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Investigating the reading-to-write processes and source use of L2 postgraduate students in real-life academic tasks: an exploratory study.

Research output: Contribution to Journal/MagazineJournal articlepeer-review

<mark>Journal publication date</mark>06/2013
<mark>Journal</mark>Journal of English for Academic Purposes
Issue number2
Number of pages12
Pages (from-to)136-147
Publication StatusPublished
Early online date23/01/13
<mark>Original language</mark>English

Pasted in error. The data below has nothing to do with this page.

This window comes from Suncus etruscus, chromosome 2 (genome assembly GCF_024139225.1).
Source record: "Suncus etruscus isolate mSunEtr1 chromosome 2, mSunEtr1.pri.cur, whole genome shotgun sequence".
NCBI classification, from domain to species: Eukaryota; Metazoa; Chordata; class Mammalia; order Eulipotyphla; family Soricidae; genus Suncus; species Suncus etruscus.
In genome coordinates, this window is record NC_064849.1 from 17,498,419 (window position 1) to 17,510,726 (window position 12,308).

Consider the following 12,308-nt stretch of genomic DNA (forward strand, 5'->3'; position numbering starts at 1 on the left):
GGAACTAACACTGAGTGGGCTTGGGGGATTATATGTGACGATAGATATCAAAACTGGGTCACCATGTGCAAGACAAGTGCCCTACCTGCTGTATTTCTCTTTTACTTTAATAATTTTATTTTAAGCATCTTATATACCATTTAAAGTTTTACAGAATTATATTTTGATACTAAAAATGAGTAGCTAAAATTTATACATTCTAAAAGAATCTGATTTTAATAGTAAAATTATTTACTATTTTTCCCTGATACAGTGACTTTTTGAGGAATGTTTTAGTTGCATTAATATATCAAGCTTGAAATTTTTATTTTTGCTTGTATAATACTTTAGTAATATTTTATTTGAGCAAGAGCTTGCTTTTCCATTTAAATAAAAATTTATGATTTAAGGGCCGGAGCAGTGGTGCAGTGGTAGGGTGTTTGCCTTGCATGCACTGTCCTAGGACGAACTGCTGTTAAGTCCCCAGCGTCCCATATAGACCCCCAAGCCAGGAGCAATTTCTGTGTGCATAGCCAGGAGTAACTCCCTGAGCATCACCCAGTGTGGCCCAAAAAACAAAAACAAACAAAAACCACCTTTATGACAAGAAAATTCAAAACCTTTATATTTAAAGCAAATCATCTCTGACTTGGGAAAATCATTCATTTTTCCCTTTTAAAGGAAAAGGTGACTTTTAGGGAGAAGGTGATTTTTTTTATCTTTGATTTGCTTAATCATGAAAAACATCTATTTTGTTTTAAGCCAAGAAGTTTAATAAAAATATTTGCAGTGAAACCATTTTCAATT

Existing studies of source use in academic student writing tend to i), focus more on the writing than the reading end of the reading-to-write continuum and ii), involve the use of insufficiently ‘naturalistic’ writing tasks. Thus, in order to explore the potential of an alternative approach, this paper describes an exploratory case study concerning the ways source material was used by two L2 MA students while involved in a real-life reading-to-write task. Think-aloud sessions were conducted with students at a UK university as they read to write during the dissertation component of their programme. Analysis of the resulting protocols revealed that they engaged with their source material in qualitatively different ways, in both the frequency and range of their reading-to-write behaviours. Specifically, the students differed in the ways they responded to their sources as they read, the ways they elaborated on what they read and drew inferences, and the extent to which they showed intertextual awareness. The findings suggest that, for these writers, the process of “using” source material begins early in the reading-to-write process and involves more complex interactions with sources than may be suggested by the use of ‘one-shot’ reading-to-write tasks of the type used in much reading-to-write research.